What discussion about marxism and/or medievalism do you want to be featured here?
— ENGELS, Friedrich. In: The Decline of Feudalism and the Rise of the Bourgeoisie (1884 manuscript)
MARX, Karl. German Ideology.
:[Marginal note by Marx:] To begin with it absorbs the branches of labour directly belonging to the State and then all ±[more or less] ideological estates.
— ENGELS, Frederick. History (the role of Religion) in the English middle-class - 1892 English Edition Introduction to Socialism: Utopian and Scientific.
ANDERSON, Perry. The Feudal Dynamic. In: Passages from Antiquity to Feudalism.
It’s interesting to identify how Anderson, differently from others marxists from the 20th century, doesn’t consider technological advancements as determinants in the constitution of a mode of production. If they are, obviously, part of the transition, the real transformation into the feudal mode of production can be found in the changes inside the social relations - new forms of serfdom and urban developement are both good exemples at the period between the 11th century and the crisis of the 14th century.
6 Ridiculous Myths About the Middle Ages Everyone Believes
Now, there are some problems with this article that I’d like to point out. But first, I’d like to say its pourpose is VERY GOOD. Middle Ages are misunderstood since it’s a political struggle over the interpretation of History and how it applies to contemporary perspectives.
Now, let’s see some points:
- In number 6, it seems like the author talks about “barbarians” as if they invaded ruthlessly and destroyed every knowledge of the civilized Roman Empire and Catholic Church protected the Roman books. If there is somehow a little bit of truth in that, we must be careful with some ethnocentrics positions: the so called “barbarians” (I prefer to call them by the area they originated, like “germans”) had their own knowledges, like those in the fields of methalurgy, that can’t be ignored.
- About the number 5 and the cleaning, its variable depending on the space. Cultures from south Europe and mediterranean had more continuity with roman culture (many of these derived from islamic influence!), and public baths continued. Those from North of Europe bathed less, no doubt. We must discuss, too, the threshold of ”nausea” that those people felt, and many of our current hygiene habits are not based on the search for best health of our bodies, but are more into the civilizational process of the West.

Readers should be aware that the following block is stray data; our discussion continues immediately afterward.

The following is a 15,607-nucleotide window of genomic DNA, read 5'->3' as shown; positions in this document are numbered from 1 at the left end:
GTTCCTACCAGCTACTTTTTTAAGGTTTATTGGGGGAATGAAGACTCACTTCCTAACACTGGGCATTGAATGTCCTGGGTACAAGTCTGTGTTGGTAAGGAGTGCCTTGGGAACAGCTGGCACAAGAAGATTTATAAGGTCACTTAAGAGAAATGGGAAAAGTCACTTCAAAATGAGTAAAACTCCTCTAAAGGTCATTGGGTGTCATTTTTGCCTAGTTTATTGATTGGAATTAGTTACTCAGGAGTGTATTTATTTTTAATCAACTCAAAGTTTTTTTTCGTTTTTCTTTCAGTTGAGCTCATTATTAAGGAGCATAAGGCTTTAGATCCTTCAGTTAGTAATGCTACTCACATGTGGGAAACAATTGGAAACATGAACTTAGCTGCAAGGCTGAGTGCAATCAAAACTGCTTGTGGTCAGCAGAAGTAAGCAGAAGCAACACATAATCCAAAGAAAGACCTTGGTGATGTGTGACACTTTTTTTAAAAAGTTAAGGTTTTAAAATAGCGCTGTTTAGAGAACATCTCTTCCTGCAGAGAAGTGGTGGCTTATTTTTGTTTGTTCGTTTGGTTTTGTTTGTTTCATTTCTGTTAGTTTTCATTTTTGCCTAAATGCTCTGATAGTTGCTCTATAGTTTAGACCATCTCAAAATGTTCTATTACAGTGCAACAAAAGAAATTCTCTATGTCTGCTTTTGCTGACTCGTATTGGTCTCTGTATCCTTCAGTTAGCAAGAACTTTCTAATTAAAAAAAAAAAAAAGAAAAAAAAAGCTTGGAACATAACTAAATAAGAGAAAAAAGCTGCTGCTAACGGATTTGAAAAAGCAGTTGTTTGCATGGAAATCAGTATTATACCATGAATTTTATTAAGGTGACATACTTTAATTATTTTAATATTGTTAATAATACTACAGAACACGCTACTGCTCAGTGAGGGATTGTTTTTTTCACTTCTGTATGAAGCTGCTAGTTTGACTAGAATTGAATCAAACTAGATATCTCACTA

- Number 4 about knights… well, it’s quite interesting. Our views on knighthood are based on the romantics of the 19th century (many of them in a critique to the capitalist society). Actually, the most symbolic thing around knights was the use of VIOLENCE. Every signal that is socially related to a knight (armor, shield, horse, sword, spear) is violent. No critiques here to the answer of Cracked.
- About number 3… I think the source about the size of the shoes being related to the size of someone’s penis is not accurate, altho sometimes in medieval iluminated manuscripts it may have this connotation. It’s interesting to say that if the nobilty marriage was, indeed, a political relationship between the upper class struggle for power, in the lower class, however, people were more free to choose who they would marry with (as long as some christians practices standed along). And prostitution was really strong in medieval society.
- In answer number 2: YES! Women were not treated like cattle. There is this portuguese law saying that a man cannot sell any good from his house without consulting his wife. It’s an important matter on how women were not so aparted from society. The center of medieval society, howerver, was the MAN. Women were on the periphery. It doesn’t mean they didn’t have any politic, social or economic power. They acted in the cracks of the system.
- Finnally, number 1: yes, it’s true. People in the Middle Ages didn’t die SO YOUNG as people think, but it depends on dating: some scientific advances on the field of agriculture made life last longer after the 11th century.
Sorry for the English mistakes, people. As I said, it is a blog to train my writting :) I hope this generates discussion!
— MARX, Karl. Critique of Hegel’s Philosophy of Right.
— ROSSIAUD, Jacques - Le Citadin. In: L’homme médiéval.
— Marc Bloch - CLASS DISTINCTIONS WITHIN THE NOBILITY, In: The Feudal Society.